Would you agree that there has to be some inequality in order to further as a society?

    Don't you think that if everyone had the same standing there wouldn't be much incentive for people to try hard and succeed in life, and further our knowledge and technology?

    I don't think society would work without this and that's why a socialist society wouldn't work.

    Also, what do you think will be the future of the US. With a national debt of 97% GDP and an outdated ideology, do you think American capitalism is gone for good?

    Thanks for the answers.
    This video deserves a watch in my opinion, http://www.youtube.com/watch?v=u6XAPnuFjJc

    But more than that, do you not think that individuals would prosper if the majority of people were not hampered by the gross blocks to success caused by inequality and private privilege?

    As a side note, I think that American capitalism is as strong as ever.
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    (Original post by Adorno)
    So when I put forward a bill that did just that, how come Socialists - yes, this dyed in the wool Socialist Party - voted against it?
    I've just taken a look in the subforum and the two Bills you put forward and the first was on the issue of Drugs and the second was on the Ireland issue. The most recent education Bill proposed was the one written by myself that you seconded last summer....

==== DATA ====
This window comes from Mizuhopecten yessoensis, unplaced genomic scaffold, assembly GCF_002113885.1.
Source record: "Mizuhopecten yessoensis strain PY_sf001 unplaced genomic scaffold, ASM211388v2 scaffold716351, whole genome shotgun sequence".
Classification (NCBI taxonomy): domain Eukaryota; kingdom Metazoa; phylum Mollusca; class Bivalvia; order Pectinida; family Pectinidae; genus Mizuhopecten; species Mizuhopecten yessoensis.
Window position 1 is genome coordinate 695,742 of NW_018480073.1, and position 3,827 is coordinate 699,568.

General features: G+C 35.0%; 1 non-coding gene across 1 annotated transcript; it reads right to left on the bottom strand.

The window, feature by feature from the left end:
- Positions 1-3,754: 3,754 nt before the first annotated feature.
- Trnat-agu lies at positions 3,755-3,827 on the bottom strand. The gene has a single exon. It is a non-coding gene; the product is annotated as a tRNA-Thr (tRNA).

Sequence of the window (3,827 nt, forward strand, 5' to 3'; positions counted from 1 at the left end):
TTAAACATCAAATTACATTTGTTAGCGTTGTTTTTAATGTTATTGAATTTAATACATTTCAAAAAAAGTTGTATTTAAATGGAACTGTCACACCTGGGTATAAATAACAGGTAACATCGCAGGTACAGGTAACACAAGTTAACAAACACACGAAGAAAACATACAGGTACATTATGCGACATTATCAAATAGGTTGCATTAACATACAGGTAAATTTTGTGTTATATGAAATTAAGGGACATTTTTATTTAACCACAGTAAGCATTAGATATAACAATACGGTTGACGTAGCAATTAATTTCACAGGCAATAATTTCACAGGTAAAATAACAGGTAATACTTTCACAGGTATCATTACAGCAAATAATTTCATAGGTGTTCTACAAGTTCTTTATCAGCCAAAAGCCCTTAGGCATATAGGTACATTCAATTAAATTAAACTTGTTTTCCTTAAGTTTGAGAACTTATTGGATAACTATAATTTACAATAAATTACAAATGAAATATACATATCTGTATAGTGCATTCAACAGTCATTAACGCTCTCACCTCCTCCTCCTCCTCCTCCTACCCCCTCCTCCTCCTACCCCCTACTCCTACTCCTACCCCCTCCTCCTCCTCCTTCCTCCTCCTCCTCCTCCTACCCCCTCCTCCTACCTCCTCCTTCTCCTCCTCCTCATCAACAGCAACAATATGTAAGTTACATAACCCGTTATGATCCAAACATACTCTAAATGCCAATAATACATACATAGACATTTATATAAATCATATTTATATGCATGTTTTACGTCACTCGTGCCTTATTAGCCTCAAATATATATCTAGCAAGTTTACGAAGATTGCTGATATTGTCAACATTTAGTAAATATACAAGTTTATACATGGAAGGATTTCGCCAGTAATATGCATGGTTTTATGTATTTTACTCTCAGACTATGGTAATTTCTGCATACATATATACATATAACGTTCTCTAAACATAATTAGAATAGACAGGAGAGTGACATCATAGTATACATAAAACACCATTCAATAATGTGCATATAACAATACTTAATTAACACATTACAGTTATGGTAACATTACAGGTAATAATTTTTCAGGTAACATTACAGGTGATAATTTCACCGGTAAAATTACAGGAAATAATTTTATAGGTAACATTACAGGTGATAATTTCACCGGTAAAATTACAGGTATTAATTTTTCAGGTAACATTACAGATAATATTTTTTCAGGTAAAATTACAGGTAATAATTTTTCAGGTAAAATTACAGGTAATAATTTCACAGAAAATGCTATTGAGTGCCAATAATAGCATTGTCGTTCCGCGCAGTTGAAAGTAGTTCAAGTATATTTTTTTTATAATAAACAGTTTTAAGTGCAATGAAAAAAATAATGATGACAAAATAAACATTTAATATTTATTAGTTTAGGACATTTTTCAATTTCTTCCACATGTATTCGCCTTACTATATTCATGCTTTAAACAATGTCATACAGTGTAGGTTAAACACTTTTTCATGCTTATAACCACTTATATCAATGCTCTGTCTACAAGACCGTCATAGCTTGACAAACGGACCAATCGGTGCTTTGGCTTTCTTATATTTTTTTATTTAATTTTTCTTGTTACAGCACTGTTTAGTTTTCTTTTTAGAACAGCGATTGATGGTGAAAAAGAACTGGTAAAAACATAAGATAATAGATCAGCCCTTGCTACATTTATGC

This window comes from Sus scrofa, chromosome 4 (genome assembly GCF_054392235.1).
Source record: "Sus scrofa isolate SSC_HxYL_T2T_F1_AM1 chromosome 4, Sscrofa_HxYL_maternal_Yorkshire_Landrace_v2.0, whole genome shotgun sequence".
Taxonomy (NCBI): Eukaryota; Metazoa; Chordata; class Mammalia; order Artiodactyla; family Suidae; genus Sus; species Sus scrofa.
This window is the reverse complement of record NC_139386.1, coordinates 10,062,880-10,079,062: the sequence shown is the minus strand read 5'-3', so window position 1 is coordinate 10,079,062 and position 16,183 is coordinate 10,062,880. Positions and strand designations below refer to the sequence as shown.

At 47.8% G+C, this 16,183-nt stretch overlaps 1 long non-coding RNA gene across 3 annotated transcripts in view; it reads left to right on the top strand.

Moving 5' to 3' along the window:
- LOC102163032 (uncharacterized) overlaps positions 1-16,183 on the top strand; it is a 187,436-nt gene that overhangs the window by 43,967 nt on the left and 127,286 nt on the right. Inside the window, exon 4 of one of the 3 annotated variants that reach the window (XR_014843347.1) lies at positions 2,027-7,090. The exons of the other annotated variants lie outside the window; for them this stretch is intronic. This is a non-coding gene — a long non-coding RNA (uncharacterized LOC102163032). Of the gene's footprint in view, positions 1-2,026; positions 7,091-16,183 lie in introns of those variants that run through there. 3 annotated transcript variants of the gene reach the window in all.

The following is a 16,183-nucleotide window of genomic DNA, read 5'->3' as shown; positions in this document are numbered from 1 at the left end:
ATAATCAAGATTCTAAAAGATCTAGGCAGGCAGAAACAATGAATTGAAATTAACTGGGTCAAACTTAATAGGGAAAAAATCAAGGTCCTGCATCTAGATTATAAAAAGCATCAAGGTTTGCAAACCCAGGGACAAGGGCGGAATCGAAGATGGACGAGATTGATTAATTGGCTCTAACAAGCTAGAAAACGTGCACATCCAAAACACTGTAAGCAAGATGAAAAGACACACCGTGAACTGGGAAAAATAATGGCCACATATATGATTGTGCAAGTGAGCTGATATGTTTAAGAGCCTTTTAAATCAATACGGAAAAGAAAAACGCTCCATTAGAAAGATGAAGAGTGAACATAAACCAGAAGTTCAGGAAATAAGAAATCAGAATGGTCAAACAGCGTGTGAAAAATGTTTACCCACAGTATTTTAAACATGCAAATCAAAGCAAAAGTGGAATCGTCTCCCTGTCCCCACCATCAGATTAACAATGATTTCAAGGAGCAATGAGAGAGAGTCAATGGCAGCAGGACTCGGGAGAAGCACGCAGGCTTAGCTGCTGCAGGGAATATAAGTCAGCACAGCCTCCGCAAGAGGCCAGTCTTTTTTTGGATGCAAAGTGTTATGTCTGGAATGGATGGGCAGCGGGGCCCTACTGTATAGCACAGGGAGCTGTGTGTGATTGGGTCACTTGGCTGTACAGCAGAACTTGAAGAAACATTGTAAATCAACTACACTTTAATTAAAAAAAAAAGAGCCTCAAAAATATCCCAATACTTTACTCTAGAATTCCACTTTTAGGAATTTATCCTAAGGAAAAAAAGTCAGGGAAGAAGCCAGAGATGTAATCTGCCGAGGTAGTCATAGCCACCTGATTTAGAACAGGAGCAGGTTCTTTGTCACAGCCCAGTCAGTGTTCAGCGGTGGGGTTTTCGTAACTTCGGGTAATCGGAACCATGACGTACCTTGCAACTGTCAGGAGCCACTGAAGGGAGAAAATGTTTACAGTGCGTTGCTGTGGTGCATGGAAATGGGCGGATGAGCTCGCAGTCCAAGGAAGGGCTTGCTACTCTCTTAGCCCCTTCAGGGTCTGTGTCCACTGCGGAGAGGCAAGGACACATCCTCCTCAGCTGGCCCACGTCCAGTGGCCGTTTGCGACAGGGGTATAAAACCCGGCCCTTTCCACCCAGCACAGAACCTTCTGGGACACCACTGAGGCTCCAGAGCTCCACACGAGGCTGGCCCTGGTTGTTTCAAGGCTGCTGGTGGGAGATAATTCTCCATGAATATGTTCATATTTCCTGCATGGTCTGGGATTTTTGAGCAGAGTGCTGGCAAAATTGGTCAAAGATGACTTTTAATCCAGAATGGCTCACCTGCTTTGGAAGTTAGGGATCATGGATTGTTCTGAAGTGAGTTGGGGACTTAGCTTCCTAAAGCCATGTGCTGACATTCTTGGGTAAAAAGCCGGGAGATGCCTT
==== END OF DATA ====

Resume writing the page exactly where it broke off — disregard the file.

I don't seriously think this Party would vote against the abolishment of private schools.
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    (Original post by Geraldine)
    How is it ethical that certain children are disadvantaged right from the start of their lives, just because their parents are not rich?
    (Original post by paddy__power)
    Why is it not?

    I find it unethical that someone is able to buy their child such an obvious and effective head-start in life.
    How would forcing some students to go to the same school improve the education of less well-off students? The parents of more well-off children are still supporting state schools by paying taxes. Why deny some children the chance to have a better education?